After seeing a post today by Be A Fun Mum and a recent post about washing by Barbara Good from The New Good Life, I thought I’d share how I tackle the never ending piles.
Pictured, is my indoor washing line. It doesn’t matter what season it is here in Victoria, there’s pretty much always a chance of rain. My dirty little boys can go through two to three changes of clothes a day easily, so with all those ‘little people clothes’ I often run out of pegs outside on the washing line. Thus, the overflow goes on here, a sturdy, tidy clothes rack with ample room, that doesn’t collapse like some of the other crappy wire/metal ones you can buy.
In addition to this, sometimes it can be 11pm before I get a chance to hang washing out so this way it’s easy to hang inside before I go to bed and is often dry by morning. It was originally one large playpen which was awesome for about 6 months but quickly out grown. This has given it another life – sideways. The beauty of this system is that I have room for a basket for each family member beneath so I can sort and fold straight into the baskets (with their names written on them!) That way, even if I haven’t put it away yet they know exactly where to find their clothes without having to rake through a big pile. In the photo, they are in the dining room-come playroom, but they are very light weight so I move them around the house to wherever I feel they are most out of the way at the time. The other thing that I love about my indoor washing line is that through winter we are running the heater anyway, so we might as well take advantage of this, killing two birds with one stone (awful expression!) instead of running the clothes dryer as well.
Another system I have which I think helps a lot is that I wash our clothes separately so they are easy to sort. The kids have a dirty clothes basket so I wash theirs together, my husband has two – one for his filthy work clothes and one for his casual clothes and I do mine separately. There is another basket in the bathroom for towels and linen. If I’m honest I pretty much always dry these in the clothes dryer. I don’t really use it for much else as its so expensive but towels come off the line like cardboard otherwise. (I’m not into chemical softeners.)
Finally, I don’t iron. Not one thing. I don’t even have an ironing board. I think there is an iron in a cupboard somewhere that a guest once bought to iron her shirt for a job interview. Honestly, life is too short and I am too busy. I spent my childhood watching my mother loathe her piles of ironing and while granted, thanks to her hard work, we always looked immaculate, I don’t want to spend 1/4 of my life ironing. Im not going to get to my death bed and think “gee, I wish I’d ironed that shirt in 2005.” Maybe when the kids start school next year I might do school uniforms but even then, with boys pants and polo shirts, I think I could get away with drying them on hangers. A lot of fabrics these days don’t crease badly anyway unless you’re wearing 100% cotton.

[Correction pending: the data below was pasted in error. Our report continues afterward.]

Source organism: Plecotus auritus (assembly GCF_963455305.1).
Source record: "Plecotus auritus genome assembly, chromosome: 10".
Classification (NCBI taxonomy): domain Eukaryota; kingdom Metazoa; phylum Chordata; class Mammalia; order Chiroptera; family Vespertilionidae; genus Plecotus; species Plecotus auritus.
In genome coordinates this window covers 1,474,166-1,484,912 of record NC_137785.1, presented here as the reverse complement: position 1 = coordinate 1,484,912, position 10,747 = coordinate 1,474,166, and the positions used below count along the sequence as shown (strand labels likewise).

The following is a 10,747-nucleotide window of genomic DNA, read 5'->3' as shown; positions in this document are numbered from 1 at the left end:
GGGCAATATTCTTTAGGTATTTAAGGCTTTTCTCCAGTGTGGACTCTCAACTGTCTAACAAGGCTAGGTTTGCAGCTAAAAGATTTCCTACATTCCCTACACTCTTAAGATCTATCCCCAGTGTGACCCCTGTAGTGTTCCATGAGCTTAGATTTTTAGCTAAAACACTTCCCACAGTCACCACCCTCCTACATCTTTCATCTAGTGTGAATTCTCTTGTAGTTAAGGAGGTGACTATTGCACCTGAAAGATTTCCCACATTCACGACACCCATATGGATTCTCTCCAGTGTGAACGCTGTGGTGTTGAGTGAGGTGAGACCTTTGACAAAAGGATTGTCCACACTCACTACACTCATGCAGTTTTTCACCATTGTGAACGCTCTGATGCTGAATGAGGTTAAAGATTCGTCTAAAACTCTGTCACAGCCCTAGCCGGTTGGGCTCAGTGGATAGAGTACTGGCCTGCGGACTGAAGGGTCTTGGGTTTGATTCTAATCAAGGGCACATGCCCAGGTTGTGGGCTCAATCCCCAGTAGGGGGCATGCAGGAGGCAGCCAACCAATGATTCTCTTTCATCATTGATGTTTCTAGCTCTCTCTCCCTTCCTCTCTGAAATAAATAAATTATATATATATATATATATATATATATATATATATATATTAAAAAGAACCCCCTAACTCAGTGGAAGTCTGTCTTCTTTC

So there you go. That’s how I tackle the endless, thankless chore of washing! Well, me and a gigantic 10kg washing top loading machine.
Feel free to comment with your tips!
The town where I live rests between two steep hills. We live on the top of one hill. The kindergarten is on the top of the other.
Today, I chose the latter view. With skies blue enough to inspire the likes of Ella Fitzgerald, I got my inactive arse off the couch and walked the beautiful tree lined streets to J5’s kindergarten. It was wonderful! I was essentially drunk on vitamin D.
I’m slightly obsessed with trees.
Little R2 has a toy camera and it gives me such joy to see him taking pretend photos of trees like his mum. I can’t help it – I just find their winter branches spectacular.
Most surprising are those moments in mothering,
When you’ve done nothing but shout all day
and you’ve wished yourself far away,
To somewhere quiet, somewhere clean,
Somewhere where white linen is more than a silly idea.
When being a mother is swallowing you like a prescription pill,
and you’re breathless with quiet rage.
Frozen in the face of anxiety and expectation,
And guilt and judgement
When the tedium of washing and cleaning
and questions and cooking and washing and feeding
is equal to the weight you now carry on your stay at home mum belly…
And everybody is asking you “what’s for dinner?”
There will be a sparkling little moment,
A tiny shiny jewel,
Worth far more than the ring that brought you here.
Perhaps more precious and bewildering
than even conception itself.
Your little boy with his enormous heart,
And eyes like your own,
will for no reason other
than the fact that you are his mother,
Say to his brother, “let’s go and pick mum some flowers!”
And his brother will say “yes, good idea!
But not too many.
Because flowers are nature
and without nature,
we can’t breathe.”
In those most surprising moments,
I’m so thankful I am here.
And I smile at my babies
Who noticed the pretty daisies
Long before their mother.